So I have a new desktop image now…

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I can’t wait to spread as much positivity as I can in 2018 and share with others just how much I appreciate them during those moments I am so grateful to experience.

So let me just say to anyone still reading, THANK YOU for taking the time to share in my story. I would encourage you to take time this year to tell the people in your life just how much they mean to you.

Best wishes for a happy 2018!

Create Better Instructional Videos in 2018

Three years ago, at roughly this same point in the school year, the spring semester was just getting underway, and I had that half-nervous, half-excited I’m-trying-new-things-in-class buzz with me as the new year began. Over break, I had committed a tremendous amount of time to launching my second fully-personalized learning unit for our English 9 Honors course at Westside High School. The final unit of the fall semester had been my first, unit-long personalization effort, and it had gone exceptionally well with regards to both student performance and achieving the myriad of other classroom and learner benefits personalized learning has to offer.

That said, there is certainly always room for improvement, and I had noticed during the previous unit that the video content I had provided as an instructional resource had been underutilized and/or just not used at all. It was simply a collection of the best videos I could find on YouTube about each subject, and some of those video pieces were adequate at best. So, I committed to doing some research on how to make my own video content with the goal of making it more engaging. That research lead me to a study that had concluded that viewers are more engaged in a piece of media if they know the person or people in the video.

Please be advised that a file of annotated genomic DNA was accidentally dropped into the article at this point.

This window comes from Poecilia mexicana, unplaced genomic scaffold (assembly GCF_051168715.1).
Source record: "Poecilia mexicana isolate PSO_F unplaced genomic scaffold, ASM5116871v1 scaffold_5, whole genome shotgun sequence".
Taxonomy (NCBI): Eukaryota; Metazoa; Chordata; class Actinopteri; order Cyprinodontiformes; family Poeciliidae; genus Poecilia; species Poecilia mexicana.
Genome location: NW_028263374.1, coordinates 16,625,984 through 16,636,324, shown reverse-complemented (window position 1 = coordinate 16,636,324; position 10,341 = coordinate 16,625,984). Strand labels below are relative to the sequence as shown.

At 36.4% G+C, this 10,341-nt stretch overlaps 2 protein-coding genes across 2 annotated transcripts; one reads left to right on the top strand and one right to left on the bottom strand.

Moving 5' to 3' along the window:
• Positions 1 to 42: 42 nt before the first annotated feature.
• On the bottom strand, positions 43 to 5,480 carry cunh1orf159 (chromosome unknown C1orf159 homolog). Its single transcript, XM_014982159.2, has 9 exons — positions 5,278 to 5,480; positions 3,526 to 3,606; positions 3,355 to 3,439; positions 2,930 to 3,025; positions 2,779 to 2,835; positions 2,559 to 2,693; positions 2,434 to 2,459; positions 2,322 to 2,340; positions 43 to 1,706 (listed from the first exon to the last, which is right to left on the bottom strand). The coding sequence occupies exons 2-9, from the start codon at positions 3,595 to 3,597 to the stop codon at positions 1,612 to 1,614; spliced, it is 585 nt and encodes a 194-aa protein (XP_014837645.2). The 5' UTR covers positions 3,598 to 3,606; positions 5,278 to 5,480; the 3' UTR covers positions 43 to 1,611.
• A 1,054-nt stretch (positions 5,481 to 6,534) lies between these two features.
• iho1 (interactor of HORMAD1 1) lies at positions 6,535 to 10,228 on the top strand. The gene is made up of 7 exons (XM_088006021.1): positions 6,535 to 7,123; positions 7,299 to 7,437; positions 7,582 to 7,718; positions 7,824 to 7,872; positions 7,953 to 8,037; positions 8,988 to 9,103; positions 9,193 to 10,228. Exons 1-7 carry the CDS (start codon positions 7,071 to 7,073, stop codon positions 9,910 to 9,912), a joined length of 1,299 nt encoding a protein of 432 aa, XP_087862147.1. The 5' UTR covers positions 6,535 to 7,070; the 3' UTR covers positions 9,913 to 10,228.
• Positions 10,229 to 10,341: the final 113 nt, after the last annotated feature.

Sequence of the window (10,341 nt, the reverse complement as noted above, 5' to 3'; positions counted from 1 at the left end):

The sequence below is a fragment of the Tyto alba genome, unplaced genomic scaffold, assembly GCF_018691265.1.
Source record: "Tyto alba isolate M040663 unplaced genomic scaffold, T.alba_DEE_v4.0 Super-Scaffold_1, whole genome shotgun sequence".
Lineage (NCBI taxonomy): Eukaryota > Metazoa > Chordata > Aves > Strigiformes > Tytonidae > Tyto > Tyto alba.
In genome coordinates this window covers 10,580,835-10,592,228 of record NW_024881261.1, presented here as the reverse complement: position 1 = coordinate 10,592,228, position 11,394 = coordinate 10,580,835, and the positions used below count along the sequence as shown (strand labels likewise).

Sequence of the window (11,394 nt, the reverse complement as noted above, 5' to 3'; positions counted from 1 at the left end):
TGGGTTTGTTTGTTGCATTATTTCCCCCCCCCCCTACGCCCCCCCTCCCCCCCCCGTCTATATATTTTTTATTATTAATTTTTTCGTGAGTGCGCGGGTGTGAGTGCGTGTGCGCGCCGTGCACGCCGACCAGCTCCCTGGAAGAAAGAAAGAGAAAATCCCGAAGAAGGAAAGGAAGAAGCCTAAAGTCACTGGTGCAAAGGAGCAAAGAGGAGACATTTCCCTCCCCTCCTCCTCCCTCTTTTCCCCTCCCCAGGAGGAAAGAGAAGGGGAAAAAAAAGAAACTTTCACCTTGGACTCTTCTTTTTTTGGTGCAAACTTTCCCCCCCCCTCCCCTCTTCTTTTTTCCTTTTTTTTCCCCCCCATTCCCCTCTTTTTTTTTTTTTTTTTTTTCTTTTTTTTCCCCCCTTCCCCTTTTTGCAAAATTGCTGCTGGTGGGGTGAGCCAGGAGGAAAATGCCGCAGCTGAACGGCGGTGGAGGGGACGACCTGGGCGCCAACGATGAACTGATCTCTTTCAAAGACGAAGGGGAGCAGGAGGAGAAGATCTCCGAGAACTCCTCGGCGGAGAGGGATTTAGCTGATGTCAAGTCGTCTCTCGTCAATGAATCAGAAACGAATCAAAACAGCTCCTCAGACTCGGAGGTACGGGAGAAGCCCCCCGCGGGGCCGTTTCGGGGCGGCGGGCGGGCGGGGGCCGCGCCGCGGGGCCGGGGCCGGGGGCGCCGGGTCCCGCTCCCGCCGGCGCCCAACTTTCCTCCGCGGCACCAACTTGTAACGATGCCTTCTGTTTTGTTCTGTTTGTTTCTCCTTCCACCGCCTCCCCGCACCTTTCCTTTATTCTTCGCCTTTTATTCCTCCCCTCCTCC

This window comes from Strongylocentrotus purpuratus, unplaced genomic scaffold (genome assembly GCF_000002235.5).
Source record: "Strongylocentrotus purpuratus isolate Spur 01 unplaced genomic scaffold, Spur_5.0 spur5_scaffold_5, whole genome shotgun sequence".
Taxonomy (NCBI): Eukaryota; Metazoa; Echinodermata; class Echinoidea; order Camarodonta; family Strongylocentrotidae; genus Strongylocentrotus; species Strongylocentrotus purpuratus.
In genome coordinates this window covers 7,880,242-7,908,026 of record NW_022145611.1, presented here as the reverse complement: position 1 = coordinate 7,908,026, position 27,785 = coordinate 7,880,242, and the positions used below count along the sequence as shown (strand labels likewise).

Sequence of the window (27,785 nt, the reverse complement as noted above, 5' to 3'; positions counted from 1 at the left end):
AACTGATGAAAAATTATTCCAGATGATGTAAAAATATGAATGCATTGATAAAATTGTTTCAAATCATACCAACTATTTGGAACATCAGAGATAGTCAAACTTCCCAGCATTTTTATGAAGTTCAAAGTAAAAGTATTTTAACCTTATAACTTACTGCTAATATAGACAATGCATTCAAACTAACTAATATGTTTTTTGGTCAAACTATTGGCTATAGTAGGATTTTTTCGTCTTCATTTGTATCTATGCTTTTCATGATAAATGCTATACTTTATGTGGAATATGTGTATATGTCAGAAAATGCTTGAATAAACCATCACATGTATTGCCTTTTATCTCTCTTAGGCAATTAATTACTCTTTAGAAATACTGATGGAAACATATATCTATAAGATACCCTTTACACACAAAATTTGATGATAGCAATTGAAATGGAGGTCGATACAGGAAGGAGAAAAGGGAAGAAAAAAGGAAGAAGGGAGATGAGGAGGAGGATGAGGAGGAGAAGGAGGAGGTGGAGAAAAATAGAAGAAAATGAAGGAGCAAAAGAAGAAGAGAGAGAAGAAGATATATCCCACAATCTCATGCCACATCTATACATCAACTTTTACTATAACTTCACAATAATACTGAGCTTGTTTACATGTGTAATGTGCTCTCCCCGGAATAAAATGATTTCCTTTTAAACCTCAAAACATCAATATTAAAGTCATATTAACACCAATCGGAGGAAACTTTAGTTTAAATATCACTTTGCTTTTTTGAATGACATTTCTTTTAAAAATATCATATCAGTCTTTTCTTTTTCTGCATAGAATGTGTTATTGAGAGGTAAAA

Well, I thought, challenge accepted.

So, I checked out a camera from our high school’s media center and got to work. I can’t even tell you how many hours I spent over that break couped up in a small side room in the library or at a 24-hour coffee shop so early in the morning that I was the only patron there, but I was creating my first set of instructional videos and I knew that the instruction was going to directly align with how I taught that content in class. It was invigorating to be able to be creative, and I learned a lot during that time.

Okay, so flash forward, it’s time to implement! The unit launches, I’m dare-I-say giddy to get it underway. Students start off quiet, slowly easing into this new-for-them way of experiencing school. And they stay quiet. And after about a week, students start to voice their opinions and reflections on their personalized experience, and well, let’s just say that they weren’t all glowing!

*Watch the Full Video Podcast Episode Here

Despite my best attempts to improve the quality of my video content, it turns out that students don’t enjoy watching a shoulders-up shot of me talking into a camera for 20+ minutes.

Weird. I can’t imagine why?

So, beaten but not defeated, I knew that this was a worthwhile endeavor and skill to develop; I just needed an opportunity to learn more than I already knew. And in my experience anytime I’ve needed help, I’ve found other educators to be my best resources, which led me to turn to our WHS journalism advisor in charge of video and TV, Matt Rasgorshek (Raz).